The past few weeks in the UK's south west have reminded surfers what it means to be a part of this crazy little surfing world. Back-to-back days of incredible waves, some with not a drop of water out of place. Car park conversations are echos of; 'same again tomorrow?', 'it might be a bit smaller, but super fun though', 'the banks are insane right now', and 'let's hope it never ends'.
Reports from all across Devon and Cornwall are the same; spring is here. The sandbars that help sculpt waves into 200 metre runners down the beach have been holding – especially in places like Croyde, Fistral and spots far out in West Cornwall.
Live cam: Fistral
It's now week two of the swell run (see last week, HERE) and from Monday right the way through to today the swell tirade hasn't stopped. There's more tomorrow, too and the next day. And the next day. When we launched a couple of these teaser pics on social, a few people weren't ready for the colour of the water.
Here's a little-known fact about Cornwall; it actually has a sub-tropical climate, thanks to its location on the eastern-edge of the gulf stream. Kernowfornia, is what people say, referring to the Cornish spelling of Cornwall, Kernow. But when there's weeks like this, there really is no place like home.
“It's been super nice to get some solid north coast waves after a winter of south coast days,” says young Sennen ripper, George Carpenter. “When the right swells and banks align, there's nothing like scoring awesome waves at home. Makes it worth setting your alarm for 6am – getting up for first light and there's the chance of scoring some tubes.”
“The last few weeks have been all-time in Cornwall, from a wild and wooly spell to see out the winter at the start of March to some of the most beautifully lined up days I’ve ever seen at Fistral this week just gone,” said primo UK snapper Luke Gartside. “Everywhere, shoulders are aching, cheeks are rosy and hoods are coming down. Here’s hoping for plenty more.”
Breaking this down, UK forecaster Jamie Bateman said: "This week began with a modest but fun swell moving into the exposed beaches across the UK's South West. The surf wasn’t big anywhere but swell magnets saw head-high surf Sunday.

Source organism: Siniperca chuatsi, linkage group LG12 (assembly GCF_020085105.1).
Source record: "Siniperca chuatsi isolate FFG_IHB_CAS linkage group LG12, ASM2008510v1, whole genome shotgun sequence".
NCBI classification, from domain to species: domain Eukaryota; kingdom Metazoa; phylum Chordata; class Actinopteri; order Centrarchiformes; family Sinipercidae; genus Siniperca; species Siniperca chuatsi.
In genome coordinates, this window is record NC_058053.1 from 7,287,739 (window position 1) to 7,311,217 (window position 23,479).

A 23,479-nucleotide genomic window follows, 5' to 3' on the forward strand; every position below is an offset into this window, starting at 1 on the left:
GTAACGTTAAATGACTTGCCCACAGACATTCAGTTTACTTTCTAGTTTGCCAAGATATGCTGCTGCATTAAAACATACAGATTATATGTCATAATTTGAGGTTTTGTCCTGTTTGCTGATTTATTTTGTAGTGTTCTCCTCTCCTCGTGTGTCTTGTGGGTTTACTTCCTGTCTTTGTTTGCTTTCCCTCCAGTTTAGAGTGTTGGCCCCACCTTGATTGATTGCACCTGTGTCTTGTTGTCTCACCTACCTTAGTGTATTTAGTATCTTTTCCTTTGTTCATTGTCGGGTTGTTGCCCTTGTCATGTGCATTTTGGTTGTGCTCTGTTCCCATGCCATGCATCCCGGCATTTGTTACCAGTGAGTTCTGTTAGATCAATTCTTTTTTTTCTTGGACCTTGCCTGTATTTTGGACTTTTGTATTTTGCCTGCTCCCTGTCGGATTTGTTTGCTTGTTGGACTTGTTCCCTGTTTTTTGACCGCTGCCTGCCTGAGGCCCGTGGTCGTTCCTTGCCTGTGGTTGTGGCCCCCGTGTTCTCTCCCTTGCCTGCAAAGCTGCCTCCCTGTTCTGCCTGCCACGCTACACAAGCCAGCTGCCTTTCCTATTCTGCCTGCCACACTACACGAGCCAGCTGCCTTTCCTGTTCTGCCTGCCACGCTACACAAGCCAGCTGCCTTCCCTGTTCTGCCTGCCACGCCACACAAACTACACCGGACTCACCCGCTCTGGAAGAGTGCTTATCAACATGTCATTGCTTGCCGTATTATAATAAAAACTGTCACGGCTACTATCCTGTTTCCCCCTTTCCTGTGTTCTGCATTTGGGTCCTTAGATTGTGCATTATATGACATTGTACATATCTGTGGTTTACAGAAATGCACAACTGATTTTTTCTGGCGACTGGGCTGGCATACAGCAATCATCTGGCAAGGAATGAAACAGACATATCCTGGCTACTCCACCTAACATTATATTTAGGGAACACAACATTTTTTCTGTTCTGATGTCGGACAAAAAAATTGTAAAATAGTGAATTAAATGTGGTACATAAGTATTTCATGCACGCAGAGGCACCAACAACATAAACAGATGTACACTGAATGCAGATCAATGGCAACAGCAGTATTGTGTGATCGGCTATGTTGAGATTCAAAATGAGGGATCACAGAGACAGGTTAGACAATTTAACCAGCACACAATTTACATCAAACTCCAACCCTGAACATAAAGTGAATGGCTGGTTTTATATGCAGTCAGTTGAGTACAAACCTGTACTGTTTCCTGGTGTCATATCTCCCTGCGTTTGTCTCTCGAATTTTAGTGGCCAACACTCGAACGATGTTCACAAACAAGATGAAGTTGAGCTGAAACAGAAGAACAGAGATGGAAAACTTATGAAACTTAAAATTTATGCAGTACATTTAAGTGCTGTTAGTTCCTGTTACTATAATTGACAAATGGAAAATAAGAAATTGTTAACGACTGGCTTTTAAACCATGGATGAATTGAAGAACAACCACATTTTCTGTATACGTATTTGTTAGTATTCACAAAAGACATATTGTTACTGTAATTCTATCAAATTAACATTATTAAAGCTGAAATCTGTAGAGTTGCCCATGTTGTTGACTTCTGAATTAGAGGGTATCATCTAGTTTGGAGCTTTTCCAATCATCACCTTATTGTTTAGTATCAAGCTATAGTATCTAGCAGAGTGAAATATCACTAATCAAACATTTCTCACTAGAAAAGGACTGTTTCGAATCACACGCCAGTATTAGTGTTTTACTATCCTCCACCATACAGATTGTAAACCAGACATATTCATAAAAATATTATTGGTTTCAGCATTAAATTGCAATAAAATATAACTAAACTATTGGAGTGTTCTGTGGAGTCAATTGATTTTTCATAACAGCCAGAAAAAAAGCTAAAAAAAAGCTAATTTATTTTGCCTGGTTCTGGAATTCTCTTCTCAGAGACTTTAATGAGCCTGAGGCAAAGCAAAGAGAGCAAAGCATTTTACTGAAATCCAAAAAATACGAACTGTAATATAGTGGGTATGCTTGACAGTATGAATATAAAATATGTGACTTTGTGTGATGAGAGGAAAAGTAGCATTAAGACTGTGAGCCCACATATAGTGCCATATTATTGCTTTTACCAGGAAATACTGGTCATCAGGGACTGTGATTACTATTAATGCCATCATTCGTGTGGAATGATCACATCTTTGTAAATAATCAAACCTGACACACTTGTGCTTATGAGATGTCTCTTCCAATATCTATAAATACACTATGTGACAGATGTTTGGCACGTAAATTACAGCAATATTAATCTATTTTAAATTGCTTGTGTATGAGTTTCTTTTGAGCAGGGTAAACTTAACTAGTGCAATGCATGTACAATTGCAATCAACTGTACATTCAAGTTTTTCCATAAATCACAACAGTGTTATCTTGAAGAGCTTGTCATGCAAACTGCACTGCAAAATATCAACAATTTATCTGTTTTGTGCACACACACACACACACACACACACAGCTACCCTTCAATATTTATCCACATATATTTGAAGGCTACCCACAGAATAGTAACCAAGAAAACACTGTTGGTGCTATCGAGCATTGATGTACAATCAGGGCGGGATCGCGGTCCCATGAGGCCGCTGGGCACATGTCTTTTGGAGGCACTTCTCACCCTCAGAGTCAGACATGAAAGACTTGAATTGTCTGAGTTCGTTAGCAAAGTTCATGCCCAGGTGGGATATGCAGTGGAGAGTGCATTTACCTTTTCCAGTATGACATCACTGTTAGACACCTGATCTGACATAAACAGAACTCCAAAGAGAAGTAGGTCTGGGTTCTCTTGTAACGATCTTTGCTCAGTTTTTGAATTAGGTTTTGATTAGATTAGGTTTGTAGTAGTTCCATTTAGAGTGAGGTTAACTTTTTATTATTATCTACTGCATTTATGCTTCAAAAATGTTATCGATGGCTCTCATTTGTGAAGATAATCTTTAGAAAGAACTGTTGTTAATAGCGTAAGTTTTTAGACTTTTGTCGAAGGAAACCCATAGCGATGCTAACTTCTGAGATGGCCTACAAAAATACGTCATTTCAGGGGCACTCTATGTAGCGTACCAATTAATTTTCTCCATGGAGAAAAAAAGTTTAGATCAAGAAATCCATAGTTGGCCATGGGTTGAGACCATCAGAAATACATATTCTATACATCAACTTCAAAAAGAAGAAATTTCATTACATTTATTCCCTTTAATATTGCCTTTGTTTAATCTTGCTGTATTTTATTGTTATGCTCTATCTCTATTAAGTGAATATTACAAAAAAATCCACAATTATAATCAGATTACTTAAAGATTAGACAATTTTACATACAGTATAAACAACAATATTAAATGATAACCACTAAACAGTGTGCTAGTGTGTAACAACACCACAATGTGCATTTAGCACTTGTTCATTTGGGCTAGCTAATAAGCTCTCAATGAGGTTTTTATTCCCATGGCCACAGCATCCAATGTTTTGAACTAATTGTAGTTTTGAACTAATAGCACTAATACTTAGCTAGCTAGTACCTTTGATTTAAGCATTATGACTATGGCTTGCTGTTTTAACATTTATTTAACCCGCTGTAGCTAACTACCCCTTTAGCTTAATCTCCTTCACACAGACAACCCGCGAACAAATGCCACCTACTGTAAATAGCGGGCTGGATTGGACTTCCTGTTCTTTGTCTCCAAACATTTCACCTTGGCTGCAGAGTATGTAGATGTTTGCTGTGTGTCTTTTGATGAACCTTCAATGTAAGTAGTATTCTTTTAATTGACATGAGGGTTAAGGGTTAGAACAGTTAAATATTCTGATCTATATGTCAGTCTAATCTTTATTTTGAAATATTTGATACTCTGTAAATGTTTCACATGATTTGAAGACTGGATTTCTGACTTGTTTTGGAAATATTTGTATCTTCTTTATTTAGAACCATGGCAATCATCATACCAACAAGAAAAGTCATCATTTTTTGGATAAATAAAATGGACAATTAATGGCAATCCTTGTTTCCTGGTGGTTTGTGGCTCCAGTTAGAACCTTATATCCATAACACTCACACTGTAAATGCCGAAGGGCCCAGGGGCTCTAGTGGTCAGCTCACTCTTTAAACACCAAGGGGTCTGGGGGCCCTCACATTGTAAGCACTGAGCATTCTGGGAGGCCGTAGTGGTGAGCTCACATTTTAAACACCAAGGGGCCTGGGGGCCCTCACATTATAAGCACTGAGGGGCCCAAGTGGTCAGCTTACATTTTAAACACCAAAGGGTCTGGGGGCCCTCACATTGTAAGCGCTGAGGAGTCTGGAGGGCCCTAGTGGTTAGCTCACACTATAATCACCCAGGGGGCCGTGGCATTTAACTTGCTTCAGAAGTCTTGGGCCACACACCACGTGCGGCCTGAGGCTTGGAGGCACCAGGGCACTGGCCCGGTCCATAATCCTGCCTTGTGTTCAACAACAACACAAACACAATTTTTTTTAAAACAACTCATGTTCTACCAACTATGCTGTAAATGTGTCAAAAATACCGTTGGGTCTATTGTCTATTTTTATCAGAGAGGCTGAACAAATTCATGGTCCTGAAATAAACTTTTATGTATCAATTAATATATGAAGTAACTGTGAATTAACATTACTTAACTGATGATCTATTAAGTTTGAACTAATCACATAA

"The low responsible deepened to the north west of the Azores through Friday, March 18 as a strong, 1050 mb high pressure expanded over Scandinavia. This high pressure was all important in keeping the jet stream directed away from the UK and setting up favourable, offshore east wind across the southern half of the country.
"Another compact low formed to the south/south west of Nova Scotia through the weekend on March 20, 21 and moved slowly to the east. By Tuesday it was solid, 3ft plus overhead surf showing late in the day at the more exposed beaches in Cornwall.
"Wind came up a little strong on Tuesday as the low squeezed up against that strong high pressure -- but there were still some good conditions in Cornwall’s sheltered corners. The wind eased through Wednesday and Thursday as the high drifted west, eventually centring over the North Sea setting up AAA conditions across the South West UK. The surf very slowly eased but Wednesday and Thursday were all-time at exposed beaches with summer like blue sky conditions. Epic? Sure was."
Keep an eye on your local forecast for the weekend too, because this thing isn't done yet.